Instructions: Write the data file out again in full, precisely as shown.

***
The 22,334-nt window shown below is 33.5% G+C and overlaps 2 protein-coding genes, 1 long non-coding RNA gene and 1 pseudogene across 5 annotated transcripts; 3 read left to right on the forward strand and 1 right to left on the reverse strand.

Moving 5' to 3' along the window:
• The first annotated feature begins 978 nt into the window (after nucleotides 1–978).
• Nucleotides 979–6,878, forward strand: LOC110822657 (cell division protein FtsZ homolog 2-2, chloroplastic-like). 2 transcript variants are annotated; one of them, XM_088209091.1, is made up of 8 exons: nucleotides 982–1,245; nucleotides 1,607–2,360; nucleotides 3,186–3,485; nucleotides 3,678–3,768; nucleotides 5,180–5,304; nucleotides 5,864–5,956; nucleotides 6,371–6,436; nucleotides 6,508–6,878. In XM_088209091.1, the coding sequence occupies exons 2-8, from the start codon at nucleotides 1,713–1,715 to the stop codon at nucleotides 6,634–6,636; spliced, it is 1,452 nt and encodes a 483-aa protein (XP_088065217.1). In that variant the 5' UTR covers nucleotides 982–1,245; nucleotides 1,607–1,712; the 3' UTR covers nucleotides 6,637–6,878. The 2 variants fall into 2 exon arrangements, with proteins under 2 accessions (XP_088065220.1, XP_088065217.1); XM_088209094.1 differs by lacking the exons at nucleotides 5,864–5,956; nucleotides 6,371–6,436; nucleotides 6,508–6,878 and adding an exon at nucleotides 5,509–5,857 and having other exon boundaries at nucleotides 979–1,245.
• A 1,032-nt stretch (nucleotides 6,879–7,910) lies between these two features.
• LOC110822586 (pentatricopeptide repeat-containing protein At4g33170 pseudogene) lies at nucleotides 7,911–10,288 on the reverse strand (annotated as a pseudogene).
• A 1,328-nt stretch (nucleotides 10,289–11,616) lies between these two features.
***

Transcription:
The 22,334-nt window shown below is 33.5% G+C and overlaps 2 protein-coding genes, 1 long non-coding RNA gene and 1 pseudogene across 5 annotated transcripts; 3 read left to right on the forward strand and 1 right to left on the reverse strand.

Moving 5' to 3' along the window:
• The first annotated feature begins 978 nt into the window (after nucleotides 1–978).
• Nucleotides 979–6,878, forward strand: LOC110822657 (cell division protein FtsZ homolog 2-2, chloroplastic-like). 2 transcript variants are annotated; one of them, XM_088209091.1, is made up of 8 exons: nucleotides 982–1,245; nucleotides 1,607–2,360; nucleotides 3,186–3,485; nucleotides 3,678–3,768; nucleotides 5,180–5,304; nucleotides 5,864–5,956; nucleotides 6,371–6,436; nucleotides 6,508–6,878. In XM_088209091.1, the coding sequence occupies exons 2-8, from the start codon at nucleotides 1,713–1,715 to the stop codon at nucleotides 6,634–6,636; spliced, it is 1,452 nt and encodes a 483-aa protein (XP_088065217.1). In that variant the 5' UTR covers nucleotides 982–1,245; nucleotides 1,607–1,712; the 3' UTR covers nucleotides 6,637–6,878. The 2 variants fall into 2 exon arrangements, with proteins under 2 accessions (XP_088065220.1, XP_088065217.1); XM_088209094.1 differs by lacking the exons at nucleotides 5,864–5,956; nucleotides 6,371–6,436; nucleotides 6,508–6,878 and adding an exon at nucleotides 5,509–5,857 and having other exon boundaries at nucleotides 979–1,245.
• A 1,032-nt stretch (nucleotides 6,879–7,910) lies between these two features.
• LOC110822586 (pentatricopeptide repeat-containing protein At4g33170 pseudogene) lies at nucleotides 7,911–10,288 on the reverse strand (annotated as a pseudogene).
• A 1,328-nt stretch (nucleotides 10,289–11,616) lies between these two features.